Social-Emotional Learning at Home
Tips and Activities for Students and Families
This newsletter offers a resource for families to support the continued social and emotional learning of your children. These activities are designed to be easily implemented in your home and to provide options that best fit you and your family. During this time of isolation, it’s incredibly important for all of us to find ways to stay connected, grounded, and socially, emotionally, and physically well.
Wondering How to Bring Calm Into Your Home? Try These Suggestions
Adapted from Casel.org and confidentparentsconfidentkids.org
Take care of yourself. Pay close attention to your own feelings of stress or anxiety. Try to eat healthy, exercise, and get enough sleep. Take breaks throughout the day. Modeling good self-care will empower your children.
Acknowledge and support children in processing their full range of emotions and concerns, while offering calm and reassurance. See the Coping Kit below.
Provide age-appropriate information and accurate answers about the news while limiting excessive television or social media. See resources on talking to your children about COVID below.
Share with children what you’re doing to keep them safe. Help children learn about and practice proactive strategies, such as frequent handwashing, to stay healthy. In addition to promoting healthy practices, this can help them feel a greater sense of control.
Whenever possible, provide consistency in daily routines. Set expectations about getting up, getting dressed, eating breakfast and doing school work. Consistent routines can help foster a sense of safety.
Help your children think of creative ways to maintain their friendships and social connections. This may include writing emails or letters to friends, setting up a FaceTime playdate or group chats with friends.
Build time for Playtime, Downtime, and Family time. Even older children need regular "PDF" for healthy development.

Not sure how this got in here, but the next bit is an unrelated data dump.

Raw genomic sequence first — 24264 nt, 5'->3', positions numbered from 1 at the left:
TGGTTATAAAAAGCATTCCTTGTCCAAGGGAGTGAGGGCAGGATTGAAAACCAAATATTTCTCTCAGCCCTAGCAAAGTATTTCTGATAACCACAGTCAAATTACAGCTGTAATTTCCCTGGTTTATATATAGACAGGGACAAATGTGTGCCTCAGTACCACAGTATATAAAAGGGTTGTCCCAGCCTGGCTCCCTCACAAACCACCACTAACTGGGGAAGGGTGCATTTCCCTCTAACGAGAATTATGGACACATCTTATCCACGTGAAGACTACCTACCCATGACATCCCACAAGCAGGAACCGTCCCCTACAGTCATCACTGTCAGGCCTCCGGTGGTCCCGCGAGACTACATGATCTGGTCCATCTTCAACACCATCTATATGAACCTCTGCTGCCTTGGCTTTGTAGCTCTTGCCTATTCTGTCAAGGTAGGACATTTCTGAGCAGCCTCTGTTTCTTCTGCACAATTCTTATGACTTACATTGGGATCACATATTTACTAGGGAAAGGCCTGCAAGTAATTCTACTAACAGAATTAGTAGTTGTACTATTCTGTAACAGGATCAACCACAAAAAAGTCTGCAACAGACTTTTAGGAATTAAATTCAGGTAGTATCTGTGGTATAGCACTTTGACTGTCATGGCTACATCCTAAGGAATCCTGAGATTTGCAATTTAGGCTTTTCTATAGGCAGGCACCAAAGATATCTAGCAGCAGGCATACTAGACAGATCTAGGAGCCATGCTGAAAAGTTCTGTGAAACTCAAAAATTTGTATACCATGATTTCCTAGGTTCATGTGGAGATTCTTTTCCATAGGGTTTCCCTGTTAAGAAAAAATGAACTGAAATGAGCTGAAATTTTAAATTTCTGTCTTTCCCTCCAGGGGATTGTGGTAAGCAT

For older children, cultivate compassion by encouraging them to reach out via phone or text to potentially isolated elderly family members, neighbors, or their peers. Help them feel empowered by exploring a virtual volunteer opportunity such as online tutoring or supporting a favorite cause.
Help children maintain their physical health by: 1. Picking out a fidget bracelet, button, or other small wearable item (that can be disinfected daily) to redirect the urge to touch their face. 2. Choosing part of a song they love that is at least 20 seconds long to sing while washing their hands
Children follow our lead. It is important as caring adults to model patience, flexibility, courage, and compassion. Children are new to navigating this type of stressful situation. It is our opportunity to show them positive strategies and help them gain these skills.
How to Create a Family “Coping Kit”
Adapted from confidentparentsconfidentkids.org
Use "emotion emojis", "the feelings wheel" or create your own family set of emotional emojis to name and acknowledge emotions children may be experiencing. Remember, there are no “bad” emotions–it’s ok for them to feel whatever they feel
Practice calming breathing techniques and mindfulness activities to reduce stress
Try yoga or other movement and stretching activities
Do fun indoor physical activities and games
Provide a private journal or sketchbook where children can express their emotions through writing or drawing
Spring into Fitness! For those who want to mix up their workout over the month of April, try this great set of workouts from one of our FMS teachers.
Practice mindfulness with these MSD / Yoga4Classroom sequences from our elementary schools. Try this simple, fun sensory break called Washing Machine from Yoga4Classrooms to promote body awareness, release tension and energize!
MOVE THIS WORLD has a great set of free resources for families to use at home, including short mindfulness videos, writing prompts for journaling, and strategies for developing growth mindset.
Confidentparentsconfidentkids provides ideas for Spring Breaking at home, as well as resources and strategies for creating consistent routines at home, incorporating brain breaks, and promoting sibling kindness.
Talking to Children About Coronavirus
For all ages:
Talking to Your Children About Coronavirus (NASPonline.org)
How to Talk to Your Kids About Coronavirus (PBS.org)
Talking to Kids About the Coronavirus (childmind.org)
Coronavirus Slide Presentation for Parents and Kids (mindheart.co)
Video Explaining Coronavirus to Your Child (Brainpop.com)
For middle school:
Just for Kids: A Comic Explains COVID-19 in a Relatable and Compassionate Way